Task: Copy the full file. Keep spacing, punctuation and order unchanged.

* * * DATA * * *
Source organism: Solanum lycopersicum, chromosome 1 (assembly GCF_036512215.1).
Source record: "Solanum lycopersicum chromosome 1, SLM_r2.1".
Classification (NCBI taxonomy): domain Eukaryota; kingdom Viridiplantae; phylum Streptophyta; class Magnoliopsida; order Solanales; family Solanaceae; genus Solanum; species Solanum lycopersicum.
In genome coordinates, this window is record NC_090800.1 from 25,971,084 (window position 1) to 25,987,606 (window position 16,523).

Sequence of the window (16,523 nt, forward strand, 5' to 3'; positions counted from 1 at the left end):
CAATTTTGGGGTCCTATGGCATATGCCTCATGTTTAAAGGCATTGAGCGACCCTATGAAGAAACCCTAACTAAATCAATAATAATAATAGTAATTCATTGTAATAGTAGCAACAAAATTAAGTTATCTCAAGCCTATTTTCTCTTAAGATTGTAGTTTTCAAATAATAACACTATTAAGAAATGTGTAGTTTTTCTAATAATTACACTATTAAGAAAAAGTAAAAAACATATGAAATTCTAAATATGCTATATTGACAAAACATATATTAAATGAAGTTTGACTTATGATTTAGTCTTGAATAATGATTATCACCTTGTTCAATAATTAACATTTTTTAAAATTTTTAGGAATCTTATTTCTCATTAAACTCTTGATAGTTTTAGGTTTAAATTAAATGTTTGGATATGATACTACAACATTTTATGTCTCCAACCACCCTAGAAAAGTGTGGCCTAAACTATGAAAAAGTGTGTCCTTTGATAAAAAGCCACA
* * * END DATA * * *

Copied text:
Source organism: Solanum lycopersicum, chromosome 1 (assembly GCF_036512215.1).
Source record: "Solanum lycopersicum chromosome 1, SLM_r2.1".
Classification (NCBI taxonomy): domain Eukaryota; kingdom Viridiplantae; phylum Streptophyta; class Magnoliopsida; order Solanales; family Solanaceae; genus Solanum; species Solanum lycopersicum.
In genome coordinates, this window is record NC_090800.1 from 25,971,084 (window position 1) to 25,987,606 (window position 16,523).

Sequence of the window (16,523 nt, forward strand, 5' to 3'; positions counted from 1 at the left end):
CAATTTTGGGGTCCTATGGCATATGCCTCATGTTTAAAGGCATTGAGCGACCCTATGAAGAAACCCTAACTAAATCAATAATAATAATAGTAATTCATTGTAATAGTAGCAACAAAATTAAGTTATCTCAAGCCTATTTTCTCTTAAGATTGTAGTTTTCAAATAATAACACTATTAAGAAATGTGTAGTTTTTCTAATAATTACACTATTAAGAAAAAGTAAAAAACATATGAAATTCTAAATATGCTATATTGACAAAACATATATTAAATGAAGTTTGACTTATGATTTAGTCTTGAATAATGATTATCACCTTGTTCAATAATTAACATTTTTTAAAATTTTTAGGAATCTTATTTCTCATTAAACTCTTGATAGTTTTAGGTTTAAATTAAATGTTTGGATATGATACTACAACATTTTATGTCTCCAACCACCCTAGAAAAGTGTGGCCTAAACTATGAAAAAGTGTGTCCTTTGATAAAAAGCCACA